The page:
Japanese giant Takeda, for its part, has high hopes around the potential impact its dengue fever shot, recently approved by the European Medicines Agency (EMA), can have in LatAm. “It is a tetravalent vaccine that covers all four serotypes and can be used both in people that have and have not previously been exposed to dengue,” explains Pittis. “This is a momentous achievement for Takeda and will have a big impact on LatAm, which – along with Asia – is home to many of the endemic regions for dengue. The World Health Organisation (WHO) ranks dengue among the top ten threats to public health, so we hope that this new vaccine will prove to be an important tool in this vital fight.”
[Takeda’s dengue vaccine] will have a big impact on LatAm, which – along with Asia – is home to many of the endemic regions for dengue. The WHO ranks dengue among the top ten threats to public health, so we hope that this new vaccine will prove to be an important tool in this vital fight
Maria Gabriella Pittis, Takeda
Pittis is also keen to highlight the unique regulatory journey of its dengue jab and her hopes on how EMA approval will quickly lead to LatAm rollout. “The EMA approval was a very important step forward, not only because it comes from one of the world’s most important regulatory agencies, but because the approval process was run with a special protocol, ‘EU-Medicines for all’ or ‘EU-M4all’ (previously known as Article 58),” she notes.
“Under EU-M4all, members of other countries’ regulatory agencies are invited to be part of the evaluation process and access data at the same time as the EMA. Representatives of the Argentinian National Administration of Drugs, Food and Medical Devices (ANMAT), the Brazilian Health Regulatory Agency (ANVISA), the Colombian National Food and Drug Surveillance Institute (INVIMA), and the Mexican Federal Commission for the Protection against Sanitary Risk (COFEPRIS) have therefore had access to information on Takeda’s dengue vaccine at the same time as EMA.
“Takeda has also submitted dossiers within these four countries, which – following the EMA approval and given the amount of time that these four national regulators have had with the dossiers – should expedite the approval process. The approval of the vaccine in Indonesia – where it was launched in February 2023 – should also be a catalyst for a quicker market entry process in LatAm. We have already had a positive recommendation from the new molecule committee in Mexico and are confident of obtaining in-country approvals in the next calendar year.”
In March 2023, Takeda’s dengue vaccine was approved by Brazilian regulator ANVISA, which CEO Christophe Weber called “a significant moment for global public health, Takeda and most importantly, the people of Brazil, who experience the burden of the second-highest incidence of dengue globally. In 2022, Brazil saw more than 1.4 million cases of dengue and more than 1,000 deaths according to the Ministry of Health.”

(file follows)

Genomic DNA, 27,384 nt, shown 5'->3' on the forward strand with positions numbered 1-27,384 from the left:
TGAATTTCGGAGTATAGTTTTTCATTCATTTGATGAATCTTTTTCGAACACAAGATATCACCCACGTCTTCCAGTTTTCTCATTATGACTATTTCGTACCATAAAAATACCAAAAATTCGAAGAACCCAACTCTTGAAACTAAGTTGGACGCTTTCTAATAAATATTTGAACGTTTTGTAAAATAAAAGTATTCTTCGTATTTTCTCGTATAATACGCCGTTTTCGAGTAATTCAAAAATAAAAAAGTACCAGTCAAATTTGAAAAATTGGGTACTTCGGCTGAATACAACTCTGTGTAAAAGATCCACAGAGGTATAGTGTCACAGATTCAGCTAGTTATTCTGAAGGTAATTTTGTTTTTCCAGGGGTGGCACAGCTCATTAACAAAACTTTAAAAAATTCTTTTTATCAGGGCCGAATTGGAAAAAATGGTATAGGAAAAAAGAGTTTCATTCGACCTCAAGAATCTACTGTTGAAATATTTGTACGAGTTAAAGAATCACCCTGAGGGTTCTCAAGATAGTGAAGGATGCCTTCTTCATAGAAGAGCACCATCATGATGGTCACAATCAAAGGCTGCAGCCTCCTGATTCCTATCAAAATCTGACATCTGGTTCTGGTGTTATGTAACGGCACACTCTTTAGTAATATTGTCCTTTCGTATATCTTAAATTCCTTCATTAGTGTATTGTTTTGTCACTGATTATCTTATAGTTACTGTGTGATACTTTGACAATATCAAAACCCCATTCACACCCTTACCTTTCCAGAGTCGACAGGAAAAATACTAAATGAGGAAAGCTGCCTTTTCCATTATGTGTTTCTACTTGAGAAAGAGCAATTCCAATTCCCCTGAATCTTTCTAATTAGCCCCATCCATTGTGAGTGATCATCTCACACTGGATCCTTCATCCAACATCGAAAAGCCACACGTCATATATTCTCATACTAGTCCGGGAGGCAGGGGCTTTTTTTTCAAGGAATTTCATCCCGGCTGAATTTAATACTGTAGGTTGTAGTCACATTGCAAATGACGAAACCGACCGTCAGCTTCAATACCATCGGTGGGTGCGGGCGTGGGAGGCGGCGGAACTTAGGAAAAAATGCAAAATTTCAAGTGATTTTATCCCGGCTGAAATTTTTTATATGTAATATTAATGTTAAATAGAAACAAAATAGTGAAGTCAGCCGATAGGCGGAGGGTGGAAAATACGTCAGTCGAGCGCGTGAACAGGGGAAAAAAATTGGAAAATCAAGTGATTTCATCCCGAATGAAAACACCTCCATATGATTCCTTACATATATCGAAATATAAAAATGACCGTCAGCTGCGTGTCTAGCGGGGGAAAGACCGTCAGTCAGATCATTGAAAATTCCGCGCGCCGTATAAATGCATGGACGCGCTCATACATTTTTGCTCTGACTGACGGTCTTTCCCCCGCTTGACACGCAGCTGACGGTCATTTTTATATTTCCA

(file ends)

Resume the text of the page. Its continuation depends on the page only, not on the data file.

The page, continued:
For Sarah Aiosa of MSD, which would be the world’s largest vaccines company if COVID-19 shots were excluded, “vaccines are an investment in current and future generations and a key priority which we partner globally, regionally, and locally to advance.” Aiosa, SVP and president for LatAm, outlines that “52 national immunisation programs in LatAm include at least one MSD vaccine and our vaccine portfolio covers children, adolescents, and adults in many diseases. We are very proud of the contribution we have made in helping eliminate some diseases and vaccines will remain a focus.”
Vaccines are an investment in current and future generations and a key priority which we partner globally, regionally, and locally to advance
Sarah Aiosa, MSD
Elaborating on the importance of partnerships and collaboration around vaccines to solve complex healthcare problems, Aisoa outlines, “one example of how we work in collaboration with other stakeholders to achieve our goals was our participation in the signing of the proclamation for the elimination of HPV-associated cancers in Puerto Rico, in alignment with the WHO’s call to eliminate diseases such as cervical cancer based on three key pillars: vaccination, screening and treatment.”
She goes on, “On March 4th, when the International HPV Awareness Day of Human Papillomavirus (HPV) is celebrated and during one of my first assignments as president of the region, I had the privilege of joining the Puerto Rico team and the government to sign the proclamation. It was humbling and very personal for me to take part of such a powerful initiative.”
“While the pandemic did create a coverage challenge for non-COVID related vaccines, we have a renewed focus on bringing coverage rates for routine immunisations back up to pre-pandemic levels. Educational and awareness campaigns, in collaboration with government stakeholders, will form an important part of this push.”